The Association of Guilds of Weavers, Spinners and Dyers Summer School 2015

The Association of Guilds of Weavers, Spinners and Dyers Summer School 2015

The Association of Guilds of Weavers, Spinners and Dyers Summer School 2015

Work by students of the summer school courses was also on display; the results of the shibori class are pictured below. I love the shibori cat lavender bags.

The Association of Guilds of Weavers, Spinners and Dyers Summer School 2015

The Association of Guilds of Weavers, Spinners and Dyers Summer School 2015

The Association of Guilds of Weavers, Spinners and Dyers Summer School 2015

The Association of Guilds of Weavers, Spinners and Dyers Summer School 2015

There were even more gorgeous things on display at the trade fair, and I did arrive home with a full shopping bag. I’ve listed a few of the vendors whose stalls I photographed below.

Beautiful weaving yarns from Weavers Bazaar

The Association of Guilds of Weavers, Spinners and Dyers Summer School 2015

The Association of Guilds of Weavers, Spinners and Dyers Summer School 2015

Garments and covered buttons woven by the three UK Saori weaving studios. Saori is a Japanese style of free-form weaving which I’d love to try.

The Association of Guilds of Weavers, Spinners and Dyers Summer School 2015

The Association of Guilds of Weavers, Spinners and Dyers Summer School 2015

The Association of Guilds of Weavers, Spinners and Dyers Summer School 2015

The Association of Guilds of Weavers, Spinners and Dyers Summer School 2015

Beautiful fibre, ready for spinning, from Hilltop Cloud.

The Association of Guilds of Weavers, Spinners and Dyers Summer School 2015

The Association of Guilds of Weavers, Spinners and Dyers Summer School 2015

Natural dye supplies and felt and slate buttons at Fiery Felts. I bought some ground madder which I’m looking forward to trying out for the first time soon.

The Association of Guilds of Weavers, Spinners and Dyers Summer School 2015

The Association of Guilds of Weavers, Spinners and Dyers Summer School 2015

Ceramic and wooden buttons and beads by Stitchwort Handmade, which is run by a member of my guild. I bought some white and blue ceramic buttons, which I have already put to use on my refashioners2015 project;)

The Association of Guilds of Weavers, Spinners and Dyers Summer School 2015

The Association of Guilds of Weavers, Spinners and Dyers Summer School 2015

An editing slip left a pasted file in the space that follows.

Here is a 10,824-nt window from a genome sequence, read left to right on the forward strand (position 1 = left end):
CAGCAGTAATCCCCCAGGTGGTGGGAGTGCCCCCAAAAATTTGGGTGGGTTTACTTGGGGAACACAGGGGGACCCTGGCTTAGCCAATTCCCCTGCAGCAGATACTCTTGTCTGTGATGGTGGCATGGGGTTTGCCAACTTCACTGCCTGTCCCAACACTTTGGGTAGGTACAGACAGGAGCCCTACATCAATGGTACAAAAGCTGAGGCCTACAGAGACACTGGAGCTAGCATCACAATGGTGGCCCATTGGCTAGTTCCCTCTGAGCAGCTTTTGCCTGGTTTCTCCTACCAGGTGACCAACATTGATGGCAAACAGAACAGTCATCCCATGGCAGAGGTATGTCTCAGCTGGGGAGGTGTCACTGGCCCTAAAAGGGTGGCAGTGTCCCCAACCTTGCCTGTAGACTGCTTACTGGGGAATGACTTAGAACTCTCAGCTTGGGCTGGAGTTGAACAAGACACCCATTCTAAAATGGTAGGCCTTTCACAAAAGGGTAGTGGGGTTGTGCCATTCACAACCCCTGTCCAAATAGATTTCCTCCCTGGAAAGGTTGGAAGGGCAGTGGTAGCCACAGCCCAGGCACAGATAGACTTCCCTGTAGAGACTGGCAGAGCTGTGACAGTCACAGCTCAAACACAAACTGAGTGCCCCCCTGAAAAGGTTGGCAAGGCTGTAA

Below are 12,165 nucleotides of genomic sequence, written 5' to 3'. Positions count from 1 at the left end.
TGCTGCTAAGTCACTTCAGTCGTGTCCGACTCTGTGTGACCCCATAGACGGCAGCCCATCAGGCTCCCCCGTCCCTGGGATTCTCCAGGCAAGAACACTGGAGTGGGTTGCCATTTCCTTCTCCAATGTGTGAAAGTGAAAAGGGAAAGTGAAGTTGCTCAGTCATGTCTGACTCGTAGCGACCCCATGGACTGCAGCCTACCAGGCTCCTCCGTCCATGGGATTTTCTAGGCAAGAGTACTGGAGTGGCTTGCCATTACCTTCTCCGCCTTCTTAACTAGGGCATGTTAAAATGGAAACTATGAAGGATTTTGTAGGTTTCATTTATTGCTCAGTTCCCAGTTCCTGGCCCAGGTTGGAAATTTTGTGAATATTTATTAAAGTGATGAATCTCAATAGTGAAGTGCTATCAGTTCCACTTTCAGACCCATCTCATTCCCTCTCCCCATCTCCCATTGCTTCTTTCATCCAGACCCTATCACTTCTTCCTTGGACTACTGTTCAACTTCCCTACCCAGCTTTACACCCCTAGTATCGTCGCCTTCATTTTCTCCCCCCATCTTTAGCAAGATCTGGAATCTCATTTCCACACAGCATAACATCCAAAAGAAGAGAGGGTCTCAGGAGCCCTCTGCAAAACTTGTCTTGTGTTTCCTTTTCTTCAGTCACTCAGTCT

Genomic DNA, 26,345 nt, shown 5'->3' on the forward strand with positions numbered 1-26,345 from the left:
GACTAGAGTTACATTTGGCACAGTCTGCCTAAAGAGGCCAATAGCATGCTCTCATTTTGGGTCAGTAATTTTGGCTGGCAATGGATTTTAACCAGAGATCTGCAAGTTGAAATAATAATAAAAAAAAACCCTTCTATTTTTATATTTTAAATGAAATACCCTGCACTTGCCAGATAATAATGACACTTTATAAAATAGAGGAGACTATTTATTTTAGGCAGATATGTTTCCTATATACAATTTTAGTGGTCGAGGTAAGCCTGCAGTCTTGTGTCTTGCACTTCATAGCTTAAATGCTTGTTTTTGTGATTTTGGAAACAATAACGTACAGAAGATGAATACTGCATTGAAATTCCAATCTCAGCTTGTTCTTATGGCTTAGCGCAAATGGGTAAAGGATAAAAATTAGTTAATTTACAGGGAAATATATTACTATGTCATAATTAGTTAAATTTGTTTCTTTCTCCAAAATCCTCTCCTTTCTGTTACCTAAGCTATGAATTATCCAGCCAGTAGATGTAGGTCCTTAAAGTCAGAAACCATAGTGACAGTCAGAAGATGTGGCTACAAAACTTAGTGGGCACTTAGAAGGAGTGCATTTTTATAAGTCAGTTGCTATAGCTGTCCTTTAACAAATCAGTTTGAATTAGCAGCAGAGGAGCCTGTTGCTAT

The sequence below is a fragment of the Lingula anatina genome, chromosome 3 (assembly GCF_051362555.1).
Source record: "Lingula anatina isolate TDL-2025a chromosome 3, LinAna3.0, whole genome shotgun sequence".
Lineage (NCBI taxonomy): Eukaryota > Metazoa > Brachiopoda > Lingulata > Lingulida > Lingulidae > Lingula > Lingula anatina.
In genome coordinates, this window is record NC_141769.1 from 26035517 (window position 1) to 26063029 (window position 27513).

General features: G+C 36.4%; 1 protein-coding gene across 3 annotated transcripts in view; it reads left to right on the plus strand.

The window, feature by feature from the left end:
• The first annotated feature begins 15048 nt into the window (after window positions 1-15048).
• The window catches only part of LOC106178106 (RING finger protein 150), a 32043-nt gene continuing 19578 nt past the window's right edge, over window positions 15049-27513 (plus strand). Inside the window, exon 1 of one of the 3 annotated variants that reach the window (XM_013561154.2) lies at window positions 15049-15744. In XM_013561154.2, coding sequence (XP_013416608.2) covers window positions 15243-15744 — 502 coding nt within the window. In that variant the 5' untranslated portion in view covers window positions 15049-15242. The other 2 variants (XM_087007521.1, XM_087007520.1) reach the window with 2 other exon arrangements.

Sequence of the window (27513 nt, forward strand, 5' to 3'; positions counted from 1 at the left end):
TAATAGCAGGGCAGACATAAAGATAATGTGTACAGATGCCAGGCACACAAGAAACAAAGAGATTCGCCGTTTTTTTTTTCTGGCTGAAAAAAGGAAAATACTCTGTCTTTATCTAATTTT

The Association of Guilds of Weavers, Spinners and Dyers Summer School 2015

The Association of Guilds of Weavers, Spinners and Dyers Summer School 2015

Wool, fleece and knitted socks from the wonderful John Arbon Textiles, who operate out of a mill in Devon.

The Association of Guilds of Weavers, Spinners and Dyers Summer School 2015

The Association of Guilds of Weavers, Spinners and Dyers Summer School 2015

The Association of Guilds of Weavers, Spinners and Dyers Summer School 2015

Textile Traders, based in Shropshire, who specialise in handmade fabrics from Asia. I bought a couple of small pieces of fabric which I’m planning to use to embellish garments – perhaps as a yoke or sleeves.

The Association of Guilds of Weavers, Spinners and Dyers Summer School 2015

The Association of Guilds of Weavers, Spinners and Dyers Summer School 2015

The Association of Guilds of Weavers, Spinners and Dyers Summer School 2015

The Association of Guilds of Weavers, Spinners and Dyers Summer School 2015

The Association of Guilds of Weavers, Spinners and Dyers Summer School 2015

The Nepalese Textile Trust were selling textiles woven from the Himalayan giant nettle.

The Association of Guilds of Weavers, Spinners and Dyers Summer School 2015

In addition to the main trade fair was a fleece fair run by the Rare Breeds Survival Trust, where I bought 1.5 kg of Blue Faced Leicester fleece.

The Association of Guilds of Weavers, Spinners and Dyers Summer School 2015

My fleece is pictured below. It was recommended to me as a good choice for a newbie to carding and spinning. It could be a very long term project, but I’m excited about working through the various steps to turn this fleece into a finished garment. I’m not thinking about what finished garment it might become at this stage, as I want to see how I get on and how much usable yarn I can produce.

Blue Faced Leicester Fleece

In order to turn this fleece into yarn there are quite a few steps that I need work through: washing, carding, spinning, dyeing (optional, I fancy dyeing it, but I’m also interested in seeing the natural blended colour I can achieve through carding and spinning ), and finally knitting. I’ll be blogging my progress as I go along.

Blue Faced Leicester Fleece

I’ve made an initial start on washing the fleece. It’s not obligatory to wash a fleece before carding, but I didn’t fancy carding it without washing as I didn’t think it would be especially pleasant. The fleece was quite greasy (a mixture of lanolin and sweat), contained clumps of dirt (or worse…) and lots of twigs, and – unsurprisingly – smelled really strongly of sheep!